As with the Lecture Theatre façade, the style was unashamedly grand, with allegorical groupings and stained-glass windows constantly underlining the twin theme of Art and Science. The space on the first floor was known as the Ceramic Gallery and its signature majolica-clad columns featured the names of men associated with the medium, such as Josiah Wedgwood. This gallery was restored in 1995-6 to its original splendour and is now the Silver gallery (Rooms 70a, 65-69 and 89).
Henry Cole memorial
The monument to Henry Cole installed on the landing in 1878 is by Florence Cole, his niece. This mosaic portrait is a very appropriate testament to an extraordinary Victorian character.
Henry Cole's achievements included setting up the first publisher of children's illustrated books, commissioning the first-ever printed Christmas card and a single-handed attempt at improving the commercial design of household objects through his company, Felix Summerly Art Manufactures. These were activities conducted in his spare time, for Cole was a full-time civil servant who, before he became director of the Museum, re-organized the Public Record Office.
Reliefs depicting some of the South Kensington enterprises he was involved in, including the Royal Albert Hall, are shown in the arch at the top of his monument.
The Refreshment Rooms
The Gamble, Poynter and Morris Rooms are interlinked rooms that made up the restaurant of the South Kensington Museum. These rooms are today again being used as part of the Museum's Café. Although they were functional spaces, the Refreshment Rooms belonged to the Museum's public face, so they were also given some extremely lavish decorations. The westernmost room, originally called the Green Dining Room (now the Morris Room), was designed by William Morris and remains today as an important feature. The deep colours of the scheme show that at the time he was still under the influence of the Gothic Revival. He embellished the walls with Elizabethan-style panelling below a section of green plaster with a low relief of olive branches, while the stained-glass windows bore female figures painted by Edward Burne-Jones and Philip Webb.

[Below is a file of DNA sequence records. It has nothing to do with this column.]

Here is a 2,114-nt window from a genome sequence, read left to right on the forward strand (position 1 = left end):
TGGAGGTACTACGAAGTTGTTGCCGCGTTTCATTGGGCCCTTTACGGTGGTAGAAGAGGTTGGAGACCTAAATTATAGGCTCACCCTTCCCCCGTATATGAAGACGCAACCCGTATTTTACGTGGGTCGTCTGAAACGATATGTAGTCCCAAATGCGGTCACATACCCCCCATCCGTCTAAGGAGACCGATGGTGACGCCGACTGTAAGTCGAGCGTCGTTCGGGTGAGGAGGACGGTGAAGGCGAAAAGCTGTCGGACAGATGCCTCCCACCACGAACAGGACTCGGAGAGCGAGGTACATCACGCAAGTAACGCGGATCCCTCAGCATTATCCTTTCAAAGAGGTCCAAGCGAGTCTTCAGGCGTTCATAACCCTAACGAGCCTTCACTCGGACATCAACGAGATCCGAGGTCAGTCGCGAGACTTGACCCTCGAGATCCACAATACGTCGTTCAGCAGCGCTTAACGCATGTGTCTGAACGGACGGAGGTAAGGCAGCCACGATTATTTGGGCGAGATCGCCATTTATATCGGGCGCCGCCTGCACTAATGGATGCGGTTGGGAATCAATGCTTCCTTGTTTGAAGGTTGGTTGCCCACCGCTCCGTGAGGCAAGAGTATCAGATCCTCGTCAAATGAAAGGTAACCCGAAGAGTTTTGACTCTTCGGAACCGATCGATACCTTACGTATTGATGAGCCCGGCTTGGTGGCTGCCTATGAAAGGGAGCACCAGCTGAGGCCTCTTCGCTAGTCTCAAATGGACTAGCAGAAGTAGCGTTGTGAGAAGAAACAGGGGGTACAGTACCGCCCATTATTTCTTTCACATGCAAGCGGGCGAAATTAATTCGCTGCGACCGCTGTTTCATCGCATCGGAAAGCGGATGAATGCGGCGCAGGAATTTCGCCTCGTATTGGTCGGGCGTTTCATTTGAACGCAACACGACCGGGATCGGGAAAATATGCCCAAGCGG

The Gamble Room
This was the original Refreshment Room. It would have been the visitor's first view of the Museum's interior and even the Victorians would have been struck by the extraordinary decoration. The main doors to this room were immediately opposite the main entrance of the Museum. Cole's concept of a museum restaurant was completely new, a world first for South Kensington, yet another way of getting people to enjoy culture.
Henry Cole was responsible for many innovations: the V&A was the first public museum in the world to be artificially lit so that workers could come in the evenings. (In the ceilings of some rooms the ornamental metal gratings which took away the heat and fumes from the open gas jets can still be seen.) The ventilation grilles in the ceiling of the Gamble Room are surrounded by enormously heavy and ornate enamelled iron plates. Cole is thought to have got the idea from the enamelled name plates on railway stations. Here, with the ceramic tiled walls and columns, they were a hygienic, washable covering for an eating place and also formed a fireproof cell within the museum. The Victorians were very conscious of the dangers of fire. It would have taken horse-drawn fire engines a long time to reach South Kensington, still a very rural place in the 1860s. As an additional precaution, food for this main refreshment room was prepared in kitchens outside the walls.